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The move would be part of an antitrust legal battle that DOJ is expected to begin in the coming weeks.

The US Justice Department are considering whether to force the company to sell its dominant Chrome browser and parts of its lucrative advertising business. So reports the news outlet Politico in a story published on Saturday. They claim that three people with knowledge of the discussions have confirmed that the forced sale is on the table.

The DOJ and and several state prosecutors are investigating Google for alleged antitrust violations, and rumours of a move to address tech giant market power by “breaking them up” have been swirling for some time.

The giant gorilla of the browser world

Google introduced Chrome in 2008 and the browser now has the largest market share in the U.S. Chrome has also figured prominently in the accusations coming from Google’s competitors. They claim that Google uses the browser’s access to users’ web histories to aid its advertising business.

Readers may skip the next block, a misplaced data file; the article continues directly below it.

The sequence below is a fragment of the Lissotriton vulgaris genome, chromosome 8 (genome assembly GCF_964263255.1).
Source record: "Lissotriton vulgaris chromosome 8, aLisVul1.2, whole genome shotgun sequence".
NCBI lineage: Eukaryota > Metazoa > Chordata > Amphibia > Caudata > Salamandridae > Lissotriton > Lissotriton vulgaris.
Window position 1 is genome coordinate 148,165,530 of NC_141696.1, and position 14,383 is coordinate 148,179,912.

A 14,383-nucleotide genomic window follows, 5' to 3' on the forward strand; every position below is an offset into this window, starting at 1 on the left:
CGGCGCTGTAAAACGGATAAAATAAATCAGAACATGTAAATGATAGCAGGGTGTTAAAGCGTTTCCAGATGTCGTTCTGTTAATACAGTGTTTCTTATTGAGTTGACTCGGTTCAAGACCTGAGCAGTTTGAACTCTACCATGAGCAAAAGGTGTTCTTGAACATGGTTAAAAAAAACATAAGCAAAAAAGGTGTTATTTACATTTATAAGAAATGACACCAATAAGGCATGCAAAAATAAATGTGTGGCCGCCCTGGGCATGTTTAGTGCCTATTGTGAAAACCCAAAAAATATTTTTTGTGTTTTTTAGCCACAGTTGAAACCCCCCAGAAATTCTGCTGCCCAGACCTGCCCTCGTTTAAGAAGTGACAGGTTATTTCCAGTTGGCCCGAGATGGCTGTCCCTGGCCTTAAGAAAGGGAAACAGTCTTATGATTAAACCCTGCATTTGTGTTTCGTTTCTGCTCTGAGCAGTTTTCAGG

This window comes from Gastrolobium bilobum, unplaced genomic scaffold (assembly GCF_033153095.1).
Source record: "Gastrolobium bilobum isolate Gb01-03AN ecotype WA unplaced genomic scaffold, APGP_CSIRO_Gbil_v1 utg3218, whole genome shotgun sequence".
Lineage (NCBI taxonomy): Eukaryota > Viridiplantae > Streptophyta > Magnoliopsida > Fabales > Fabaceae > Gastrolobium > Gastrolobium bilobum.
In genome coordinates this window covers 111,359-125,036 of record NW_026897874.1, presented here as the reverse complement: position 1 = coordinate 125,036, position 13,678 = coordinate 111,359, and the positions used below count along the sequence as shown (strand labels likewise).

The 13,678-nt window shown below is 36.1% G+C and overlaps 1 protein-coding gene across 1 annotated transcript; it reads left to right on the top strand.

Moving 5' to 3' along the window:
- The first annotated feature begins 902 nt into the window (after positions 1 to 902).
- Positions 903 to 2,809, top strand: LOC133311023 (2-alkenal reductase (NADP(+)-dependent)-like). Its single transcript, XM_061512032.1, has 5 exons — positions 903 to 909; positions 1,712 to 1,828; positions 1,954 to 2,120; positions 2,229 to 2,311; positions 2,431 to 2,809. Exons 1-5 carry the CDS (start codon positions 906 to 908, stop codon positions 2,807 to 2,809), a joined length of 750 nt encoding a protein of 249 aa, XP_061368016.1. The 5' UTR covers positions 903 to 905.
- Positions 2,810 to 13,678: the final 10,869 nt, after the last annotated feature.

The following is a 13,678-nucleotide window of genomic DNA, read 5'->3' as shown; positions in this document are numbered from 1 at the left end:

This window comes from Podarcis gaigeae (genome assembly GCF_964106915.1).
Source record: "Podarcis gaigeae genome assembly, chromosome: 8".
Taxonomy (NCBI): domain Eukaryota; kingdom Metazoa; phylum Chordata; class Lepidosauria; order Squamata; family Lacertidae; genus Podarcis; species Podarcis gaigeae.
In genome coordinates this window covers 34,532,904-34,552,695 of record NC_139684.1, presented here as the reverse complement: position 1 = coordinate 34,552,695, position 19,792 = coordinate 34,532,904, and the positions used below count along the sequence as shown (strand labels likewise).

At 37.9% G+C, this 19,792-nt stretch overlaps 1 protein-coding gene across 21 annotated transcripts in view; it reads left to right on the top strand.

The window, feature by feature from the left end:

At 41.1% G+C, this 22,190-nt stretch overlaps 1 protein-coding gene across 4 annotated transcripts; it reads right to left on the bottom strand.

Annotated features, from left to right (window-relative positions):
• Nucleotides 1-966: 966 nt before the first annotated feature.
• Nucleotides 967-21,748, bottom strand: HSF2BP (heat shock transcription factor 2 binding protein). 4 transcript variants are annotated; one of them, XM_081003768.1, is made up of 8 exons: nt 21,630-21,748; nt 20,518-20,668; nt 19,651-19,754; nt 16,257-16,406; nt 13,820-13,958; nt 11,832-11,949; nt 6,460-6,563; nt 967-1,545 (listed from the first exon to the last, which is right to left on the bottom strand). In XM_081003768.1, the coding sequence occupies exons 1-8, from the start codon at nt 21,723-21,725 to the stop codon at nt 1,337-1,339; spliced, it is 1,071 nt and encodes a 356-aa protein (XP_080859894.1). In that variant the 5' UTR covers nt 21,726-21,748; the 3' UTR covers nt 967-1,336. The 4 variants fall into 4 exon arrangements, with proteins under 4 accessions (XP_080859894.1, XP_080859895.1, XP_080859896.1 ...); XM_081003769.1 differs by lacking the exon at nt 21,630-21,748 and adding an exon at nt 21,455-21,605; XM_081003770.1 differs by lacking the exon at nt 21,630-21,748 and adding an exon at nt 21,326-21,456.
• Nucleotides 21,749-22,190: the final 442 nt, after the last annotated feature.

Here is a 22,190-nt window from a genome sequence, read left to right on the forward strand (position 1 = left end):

The forced sale of Chrome would represent the first such court-ordered breakup of a US company in decades. It would also pose a major setback for Google, which does in fact rely on its control of Chrome to aid the search engine that is the key to its fortunes.

Indeed, the global market for online digital advertising is now worth $162.3 billion, and a recent U.K. study showed that giants like Google could be sucking up 42% of that turnover.

Google faces antitrust battles around the world

Google is facing the threat forced sales on both sides of the Atlantic. The EU, for example, has introduced a new version of its Digital Services Act (DSA). EC Commissioner Thierry Breton has said the Act gives the European Commission “the power to impose structural separation.”

China is also preparing to launch an antitrust probe into Google. Many see the move as retaliation for the Trump Administration’s treatment of Huawei.

Google has so far declined to comment on these latest rumours. But in a September blog post Sissie Hsiao, the company’s VP of product management, defended the search giant’s market practices.

“To suggest that the ad tech sector is lacking competition is simply not true,” said Hsiao. “Competition is flourishing, and publishers and marketers have enormous choice.”

Politico’s report notes that discussions about how to resolve Google’s dominance are “ongoing” and that no final decisions have yet been made.